For example, the “prove it again” bias that women often experience questions their competency by having them continually prove that they have the experience and ability to perform. Most men do not experience this bias as it is usually assumed that they are competent, and they are advanced more often on potential. One of the nuanced differences for some military women is that this competence is in the context of their physical strength and abilities, in addition to other key leadership and managerial abilities.
Do you see generational differences among men in terms of who is and who isn’t willing to engage more positively with women colleagues?
Overall, the evidence shows that younger generations of men and women entering the workforce have more egalitarian attitudes about gender roles — who is doing paid work and unpaid work and how it is shared. Their expectations for combining work and family roles are more equitable with both men and women expecting to be actively involved in caregiving and domestic responsibilities. The challenge is that they are entering a more traditional workplace that has not adapted as fast to more women doing paid work and more men doing unpaid work. In this case behaviors haven’t changed as fast as attitudes.
There are pockets of exceptions where hyper-masculine cultures have become worse. The venture capital and tech startup industries continually make the news for some of the extreme misogynistic behaviors that surface. Emily Chang’s book, Brotopia: Breaking Up the Boys’ Club of Silicon Valley, highlights this phenomenon.
One of the primary findings of your research is that women want men to listen better. What can men do to become better listeners? And what might the result be in the workplace?
This was quite a shock to us in our research — that men are often perceived to be generally poor listeners. On a more positive note, women told us that what they most appreciated in their male mentors and allies was their listening skills. They described these listening skills as generous listening with an intent to understand and not fix her or fix her problem. As it turns out, many of us as leaders are socialized to be problem solvers. We listen to a colleague until we discern the problem and then tell them how to fix it.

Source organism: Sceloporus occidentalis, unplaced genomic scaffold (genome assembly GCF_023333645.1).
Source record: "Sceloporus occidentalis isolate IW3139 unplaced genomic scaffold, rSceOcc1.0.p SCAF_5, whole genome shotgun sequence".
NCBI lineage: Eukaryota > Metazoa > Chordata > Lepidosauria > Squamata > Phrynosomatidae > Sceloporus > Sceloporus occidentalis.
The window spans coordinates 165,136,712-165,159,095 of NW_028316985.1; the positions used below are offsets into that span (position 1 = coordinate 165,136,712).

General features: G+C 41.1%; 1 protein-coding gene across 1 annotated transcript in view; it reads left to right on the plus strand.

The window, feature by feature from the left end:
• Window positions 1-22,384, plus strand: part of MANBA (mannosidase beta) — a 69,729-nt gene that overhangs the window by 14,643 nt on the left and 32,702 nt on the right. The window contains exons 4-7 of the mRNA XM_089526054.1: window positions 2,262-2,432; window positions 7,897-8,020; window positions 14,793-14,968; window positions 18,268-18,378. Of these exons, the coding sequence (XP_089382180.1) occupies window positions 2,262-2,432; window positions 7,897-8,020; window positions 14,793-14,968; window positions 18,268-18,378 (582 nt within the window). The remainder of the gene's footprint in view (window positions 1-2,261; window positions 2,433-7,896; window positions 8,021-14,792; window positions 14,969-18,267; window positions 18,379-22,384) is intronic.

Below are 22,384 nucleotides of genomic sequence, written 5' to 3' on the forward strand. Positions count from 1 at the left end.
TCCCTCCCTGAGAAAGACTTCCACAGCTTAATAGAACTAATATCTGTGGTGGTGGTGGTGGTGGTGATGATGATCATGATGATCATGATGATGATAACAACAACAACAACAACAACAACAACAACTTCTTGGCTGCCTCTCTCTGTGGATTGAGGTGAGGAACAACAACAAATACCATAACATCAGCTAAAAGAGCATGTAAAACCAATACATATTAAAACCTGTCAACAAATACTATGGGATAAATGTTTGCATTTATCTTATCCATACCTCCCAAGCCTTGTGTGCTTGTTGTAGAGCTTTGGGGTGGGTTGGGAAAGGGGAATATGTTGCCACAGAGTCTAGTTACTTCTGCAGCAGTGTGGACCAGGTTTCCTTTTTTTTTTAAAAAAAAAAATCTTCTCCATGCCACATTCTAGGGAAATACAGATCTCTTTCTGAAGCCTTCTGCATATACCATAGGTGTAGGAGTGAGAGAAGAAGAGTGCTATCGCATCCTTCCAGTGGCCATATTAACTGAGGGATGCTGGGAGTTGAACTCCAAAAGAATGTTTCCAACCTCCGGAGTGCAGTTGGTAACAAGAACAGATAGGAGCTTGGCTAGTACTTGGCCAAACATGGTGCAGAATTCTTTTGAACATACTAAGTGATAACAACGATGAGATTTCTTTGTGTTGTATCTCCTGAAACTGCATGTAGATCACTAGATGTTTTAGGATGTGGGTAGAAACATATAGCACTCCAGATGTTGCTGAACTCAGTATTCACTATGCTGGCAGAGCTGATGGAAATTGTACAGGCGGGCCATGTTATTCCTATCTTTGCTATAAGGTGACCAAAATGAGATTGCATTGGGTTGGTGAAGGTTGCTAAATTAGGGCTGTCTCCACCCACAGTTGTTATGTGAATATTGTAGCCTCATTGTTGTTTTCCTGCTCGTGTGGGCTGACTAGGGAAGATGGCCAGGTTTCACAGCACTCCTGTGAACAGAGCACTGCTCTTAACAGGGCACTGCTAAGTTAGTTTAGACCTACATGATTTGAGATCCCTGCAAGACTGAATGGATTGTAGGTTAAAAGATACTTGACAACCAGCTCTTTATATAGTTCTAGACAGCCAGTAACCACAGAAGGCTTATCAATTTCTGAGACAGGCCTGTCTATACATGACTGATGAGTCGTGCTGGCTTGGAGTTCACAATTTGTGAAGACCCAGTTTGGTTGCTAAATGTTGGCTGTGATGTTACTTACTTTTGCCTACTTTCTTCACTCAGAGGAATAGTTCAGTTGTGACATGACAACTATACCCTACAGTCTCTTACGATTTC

Women told us that they didn’t need allies or mentors to always fix a problem or fix her. While everyone is prone to imposter feelings, women are especially susceptible to these in male-dominated workplaces. Sometimes they just wanted to be heard, valued, or validated for what they were experiencing. Other women found it helpful when men acted as sounding boards for ideas. This type of listening leads to developing empathy and better emotional intelligence, and makes us better leaders — and more successful. I think the best part of these outcomes is that it transcends the workplace to home and also makes us better partners and parents.
Discussions of these issues generally focus on the traditional, man-woman, binary concept of sexual orientation. How are the discussions affected when we consider the concerns of people who don’t identify in these strictly traditional terms?
Interestingly, the term allyship originated in the LGBT community in the 1950s/60s. People who identified as LGBT at that time recognized that heterosexual and cis-gender allies were necessary to create equality and opportunity in the traditional workplace. We find that gender allyship skills from our research translate well across other dimensions of diversity. In many ways, gender allyship skills are really gateway skills to other forms of allyship.
We address this specifically in our research from an intersectionality perspective because people are not one-dimensional. We really need a broader perspective on allyship that doesn’t always privilege majority perspectives.
In your work, you and Brad Johnson use terms such as “allies” and “good guys,” but you’re opposed to men self-identifying in those ways or as “feminists.” Can you explain why that’s something men should avoid doing?
Women are rightly skeptical of a man who self-labels, because their experience tells them that if he has to proclaim a title, he probably isn’t doing the work. Self-labeling can invoke a sense of privilege by highlighting majority identities that are inherently privileged.
It can also be perceived as performative or virtue signaling. Actions and results are fundamental to allyship. There’s nothing to be gained by self-labeling as an ally. We encourage men to do the work, and if a woman calls you an ally, that’s great. You can feel good about acting in a way that aligns with your intended work. But we also must remember that we’re only an ally to that one woman, not all women.